“We feel like it’s been a lived reality for us and we imagine that that may be true in other dioceses as well,” Carmichael said.

The Rev. Canon Beth Wickenberg Ely, canon for regional ministry in North Carolina and chair of that diocese’s convention deputation, echoed that sentiment. “Our gut reaction is that we’re not the only ones facing this,” she said in a recent interview. “We think that this is probably true for every single diocese.”

“Every Sunday we face this,” she said. “It’s not just a Christmas and Easter thing. If something is that much part of our lives together, we really need to bring this out in the open and talk about it.”

Hence, the diocese’s proposal that the church study the issue.

Deputy Joe Ferrell, a professor of public law at University of North Carolina-Chapel Hill, championed his diocese’s resolution not because he opposes an open table, but because “we have a canon that specifically prohibits it and my view has always been we don’t get to pick and choose the laws that we will obey unless we’re impelled by a higher moral authority, and I don’t think this issue is compelled by higher moral authority, so we need to do something about the canon.”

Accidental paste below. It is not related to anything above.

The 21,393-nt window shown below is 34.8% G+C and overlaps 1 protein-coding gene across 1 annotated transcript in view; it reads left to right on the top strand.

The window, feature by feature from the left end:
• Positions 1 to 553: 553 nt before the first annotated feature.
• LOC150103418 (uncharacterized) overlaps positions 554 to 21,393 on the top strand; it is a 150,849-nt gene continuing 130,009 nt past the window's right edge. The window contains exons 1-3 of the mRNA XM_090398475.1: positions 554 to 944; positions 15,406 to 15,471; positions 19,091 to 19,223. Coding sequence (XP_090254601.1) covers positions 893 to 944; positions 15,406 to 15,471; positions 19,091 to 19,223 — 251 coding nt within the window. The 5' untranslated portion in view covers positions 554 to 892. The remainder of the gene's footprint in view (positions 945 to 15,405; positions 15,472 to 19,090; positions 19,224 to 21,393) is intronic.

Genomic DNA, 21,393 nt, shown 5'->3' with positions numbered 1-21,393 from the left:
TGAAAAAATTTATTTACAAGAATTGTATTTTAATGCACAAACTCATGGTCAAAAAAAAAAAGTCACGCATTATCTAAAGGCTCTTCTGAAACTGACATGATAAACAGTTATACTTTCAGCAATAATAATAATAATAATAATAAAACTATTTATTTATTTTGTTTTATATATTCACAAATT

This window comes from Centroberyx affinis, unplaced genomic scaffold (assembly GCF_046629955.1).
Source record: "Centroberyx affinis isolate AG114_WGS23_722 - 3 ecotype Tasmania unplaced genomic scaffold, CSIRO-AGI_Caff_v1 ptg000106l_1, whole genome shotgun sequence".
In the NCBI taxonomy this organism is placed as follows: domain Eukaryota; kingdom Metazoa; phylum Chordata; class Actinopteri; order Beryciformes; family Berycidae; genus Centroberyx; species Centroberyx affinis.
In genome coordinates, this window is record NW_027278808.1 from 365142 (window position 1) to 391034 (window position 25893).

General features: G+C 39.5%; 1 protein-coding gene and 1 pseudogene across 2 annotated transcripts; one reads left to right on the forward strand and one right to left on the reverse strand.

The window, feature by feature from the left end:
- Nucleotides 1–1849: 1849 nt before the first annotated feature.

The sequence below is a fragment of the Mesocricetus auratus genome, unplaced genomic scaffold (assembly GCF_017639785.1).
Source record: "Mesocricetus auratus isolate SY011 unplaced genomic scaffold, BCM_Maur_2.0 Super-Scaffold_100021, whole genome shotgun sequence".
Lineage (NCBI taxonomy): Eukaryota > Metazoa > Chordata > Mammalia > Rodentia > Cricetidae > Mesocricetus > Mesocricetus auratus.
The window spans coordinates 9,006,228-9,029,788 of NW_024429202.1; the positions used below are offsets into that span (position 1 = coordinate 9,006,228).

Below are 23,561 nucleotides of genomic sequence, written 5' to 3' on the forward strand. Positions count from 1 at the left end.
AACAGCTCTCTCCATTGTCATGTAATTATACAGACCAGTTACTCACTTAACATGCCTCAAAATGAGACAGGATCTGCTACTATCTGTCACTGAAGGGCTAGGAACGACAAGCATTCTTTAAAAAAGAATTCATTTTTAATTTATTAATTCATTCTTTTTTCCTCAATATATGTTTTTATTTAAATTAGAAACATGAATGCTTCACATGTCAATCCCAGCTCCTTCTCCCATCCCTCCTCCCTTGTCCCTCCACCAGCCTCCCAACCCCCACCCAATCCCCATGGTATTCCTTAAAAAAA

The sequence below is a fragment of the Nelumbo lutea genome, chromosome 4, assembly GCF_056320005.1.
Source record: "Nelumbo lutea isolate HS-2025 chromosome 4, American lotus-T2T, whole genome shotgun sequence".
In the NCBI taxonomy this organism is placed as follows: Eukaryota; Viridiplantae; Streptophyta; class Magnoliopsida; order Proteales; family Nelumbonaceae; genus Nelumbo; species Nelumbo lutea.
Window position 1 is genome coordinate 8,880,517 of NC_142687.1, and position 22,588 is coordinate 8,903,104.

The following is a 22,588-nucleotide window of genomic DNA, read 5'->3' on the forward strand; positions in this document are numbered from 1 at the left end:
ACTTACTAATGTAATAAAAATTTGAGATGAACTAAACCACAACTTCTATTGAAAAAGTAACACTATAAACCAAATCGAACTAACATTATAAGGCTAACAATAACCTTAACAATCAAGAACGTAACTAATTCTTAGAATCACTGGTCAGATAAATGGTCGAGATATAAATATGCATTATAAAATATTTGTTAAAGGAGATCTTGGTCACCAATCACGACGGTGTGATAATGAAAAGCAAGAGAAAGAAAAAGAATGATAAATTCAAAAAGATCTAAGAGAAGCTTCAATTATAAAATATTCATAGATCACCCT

Ferrell said that if he “could wave my magic wand” the canon would be repealed.

“We’d be left with rubrics of the Prayer Book, which I think are perfectly adequate,” he said in an interview. Reminded that the Book of Common Prayer is silent on the issue, he chuckled and replied, “that’s right, that’s right.”

Having been raised in the Episcopal Church, Ferrell, 73, remembers prior to the 1979 Book of Common Prayer when Eucharist was not the principal service each Sunday and when communion was rarely a part of weddings and funerals.

“Now it’s commonplace and, particularly at weddings and funerals, you’ve got severe pastoral problems if you attempt to restrict who is going to be welcome at the altar,” he said. “And you have it to some extent on Sunday mornings.”

His “bottom line” is this: “clergy who feel that this is important from a pastoral point of view should not be put in a position of knowingly violating a canon that could not be more explicit.”